This past Wednesday my partner and I headed to the Save Film In Arizona meeting, presented by the Arizona Film and Media Coalition, Inc., in collaboration with The Phoenix Film Festival, Tucson Film Office, IFASA and many other groups. It was a great meeting despite the haboob of the day, blazing heat that my vehicle's cooling system objected to enduring.
The bill presented to the last legislative session is dead and gone. Seems it lost out to another industry that was also pitching the legislature for a tax credit. Now it's back to ground zero.
A new bill will be drafted. And if this bill is to have any real chance competing against other industries, a lobbyist will likely be needed. Present at the meeting was Barry Aarons, a lobbyist who did work with the last bill. His insights into the process were enlightening, but mostly, to get a lobbyist to do this right a lobbyist will need to be hired (cue evocative organ music and collection baskets) probably in the range of $30K.
So, if you want the tax credit in Arizona (yes, you do if you're in the biz), you can donate by going to http://azfilmandmedia.org/afmc/donations/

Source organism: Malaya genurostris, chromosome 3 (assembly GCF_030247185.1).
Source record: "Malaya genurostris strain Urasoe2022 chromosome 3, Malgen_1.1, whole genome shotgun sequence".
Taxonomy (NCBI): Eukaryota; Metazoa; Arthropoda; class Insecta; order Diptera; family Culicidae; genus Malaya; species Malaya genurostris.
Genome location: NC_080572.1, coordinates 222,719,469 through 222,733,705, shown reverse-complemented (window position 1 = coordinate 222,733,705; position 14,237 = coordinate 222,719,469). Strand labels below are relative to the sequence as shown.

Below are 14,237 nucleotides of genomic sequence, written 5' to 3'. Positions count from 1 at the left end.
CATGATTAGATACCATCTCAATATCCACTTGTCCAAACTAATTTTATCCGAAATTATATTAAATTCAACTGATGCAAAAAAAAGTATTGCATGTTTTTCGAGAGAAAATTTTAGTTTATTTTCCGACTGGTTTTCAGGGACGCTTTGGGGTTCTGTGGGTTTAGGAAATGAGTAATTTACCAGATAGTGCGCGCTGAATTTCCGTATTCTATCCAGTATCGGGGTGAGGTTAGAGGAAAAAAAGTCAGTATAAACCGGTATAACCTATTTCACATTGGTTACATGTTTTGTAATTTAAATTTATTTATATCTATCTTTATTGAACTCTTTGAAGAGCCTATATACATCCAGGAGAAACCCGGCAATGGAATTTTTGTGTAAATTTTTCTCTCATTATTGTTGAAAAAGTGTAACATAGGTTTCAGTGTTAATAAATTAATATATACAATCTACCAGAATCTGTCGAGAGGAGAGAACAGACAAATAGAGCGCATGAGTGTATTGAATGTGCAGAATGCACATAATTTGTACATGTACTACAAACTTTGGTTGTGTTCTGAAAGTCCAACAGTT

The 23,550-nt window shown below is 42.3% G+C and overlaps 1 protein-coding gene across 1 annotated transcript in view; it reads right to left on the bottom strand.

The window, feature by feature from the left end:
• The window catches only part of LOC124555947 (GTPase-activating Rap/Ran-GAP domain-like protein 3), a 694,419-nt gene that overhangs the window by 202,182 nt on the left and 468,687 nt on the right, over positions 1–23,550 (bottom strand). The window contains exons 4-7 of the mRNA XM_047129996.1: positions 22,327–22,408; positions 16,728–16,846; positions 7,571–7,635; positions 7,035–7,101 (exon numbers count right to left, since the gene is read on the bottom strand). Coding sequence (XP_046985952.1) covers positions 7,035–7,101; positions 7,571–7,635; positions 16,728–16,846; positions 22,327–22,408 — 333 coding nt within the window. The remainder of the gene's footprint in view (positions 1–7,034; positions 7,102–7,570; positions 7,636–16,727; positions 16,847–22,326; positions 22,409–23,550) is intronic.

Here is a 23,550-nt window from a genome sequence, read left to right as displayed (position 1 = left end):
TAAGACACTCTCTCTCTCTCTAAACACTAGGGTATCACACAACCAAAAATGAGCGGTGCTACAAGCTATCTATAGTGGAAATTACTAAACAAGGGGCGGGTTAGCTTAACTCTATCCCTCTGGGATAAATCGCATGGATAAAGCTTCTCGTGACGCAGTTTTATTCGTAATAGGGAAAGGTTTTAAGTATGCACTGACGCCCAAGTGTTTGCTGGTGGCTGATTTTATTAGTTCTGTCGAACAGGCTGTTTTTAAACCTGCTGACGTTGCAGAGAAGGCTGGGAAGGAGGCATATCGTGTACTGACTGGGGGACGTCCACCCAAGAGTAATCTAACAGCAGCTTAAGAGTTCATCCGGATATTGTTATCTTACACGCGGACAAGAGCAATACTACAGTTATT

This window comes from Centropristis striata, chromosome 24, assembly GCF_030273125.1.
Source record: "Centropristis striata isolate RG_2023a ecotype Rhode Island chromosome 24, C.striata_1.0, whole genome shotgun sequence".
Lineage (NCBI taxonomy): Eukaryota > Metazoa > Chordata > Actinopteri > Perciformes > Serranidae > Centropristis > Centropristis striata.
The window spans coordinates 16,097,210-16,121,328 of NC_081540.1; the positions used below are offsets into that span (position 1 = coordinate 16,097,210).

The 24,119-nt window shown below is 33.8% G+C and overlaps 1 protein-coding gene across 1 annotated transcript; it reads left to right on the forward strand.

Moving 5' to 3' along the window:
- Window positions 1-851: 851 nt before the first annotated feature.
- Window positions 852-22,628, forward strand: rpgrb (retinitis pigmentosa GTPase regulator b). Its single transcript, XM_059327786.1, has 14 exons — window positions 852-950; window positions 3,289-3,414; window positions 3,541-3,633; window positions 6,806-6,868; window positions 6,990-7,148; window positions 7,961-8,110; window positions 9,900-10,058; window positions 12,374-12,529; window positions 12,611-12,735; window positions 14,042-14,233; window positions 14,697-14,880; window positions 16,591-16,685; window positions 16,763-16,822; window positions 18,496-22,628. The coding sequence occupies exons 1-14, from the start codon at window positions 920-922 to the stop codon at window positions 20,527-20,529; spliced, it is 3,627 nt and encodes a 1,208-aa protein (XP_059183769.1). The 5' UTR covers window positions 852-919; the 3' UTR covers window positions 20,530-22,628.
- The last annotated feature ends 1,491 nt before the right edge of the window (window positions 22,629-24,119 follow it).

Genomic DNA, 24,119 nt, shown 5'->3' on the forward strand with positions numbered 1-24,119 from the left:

Barry suggested once the bill is written:Write e-mails to your legislators. Be nice and stop short of threatening them with censure or worse. Thank them. And write a lot of e-mails, just not all on one day. Handwritten letters are even more potent. Write those. Pull out your media connections. The more the general public is interested and informed, the more people will contact the legislators. Volunteer. Troops on the ground for the campaign will be vital. If you have time on your hands waiting for the next call, you can do things.
Also noted, do your best not to make "film" sound as if the Hollywood elite intend to invade Arizona. Note that this is a jobs bill that benefits all the crew, talent, writers, producers and directors residing in Arizona. This bill is essential for investors considering sinking money into a production. And it is estimated the state will receive an 8% return. Try getting that from your Facebook stock.
True other states have tax incentives. But Arizona is closer to Hollywood than New Mexico (though they have built some kick ass sound stages). Legislators in Michigan have turned their back on the industry and Louisiana productions cannot get hurricane insurance.
Let's see... Arizona offers great exteriors with year round shooting and has a full stable of talent and crew.
We can do it this time... and we all benefit. Personally, I am working to get too independent features shot in Arizona. Without this tax initiative it's going to be more of a Sisyphean feat than it should be.
Stay tuned for more posts and please join in.
The AFMC will function as an information clearinghouse. Frequently visit http://www.azfilmandmedia.org for updates. TFO, IFASA and other groups will also distribute information. I'll make part of my mission posting on here and the AZ entertainment groups on Linked In.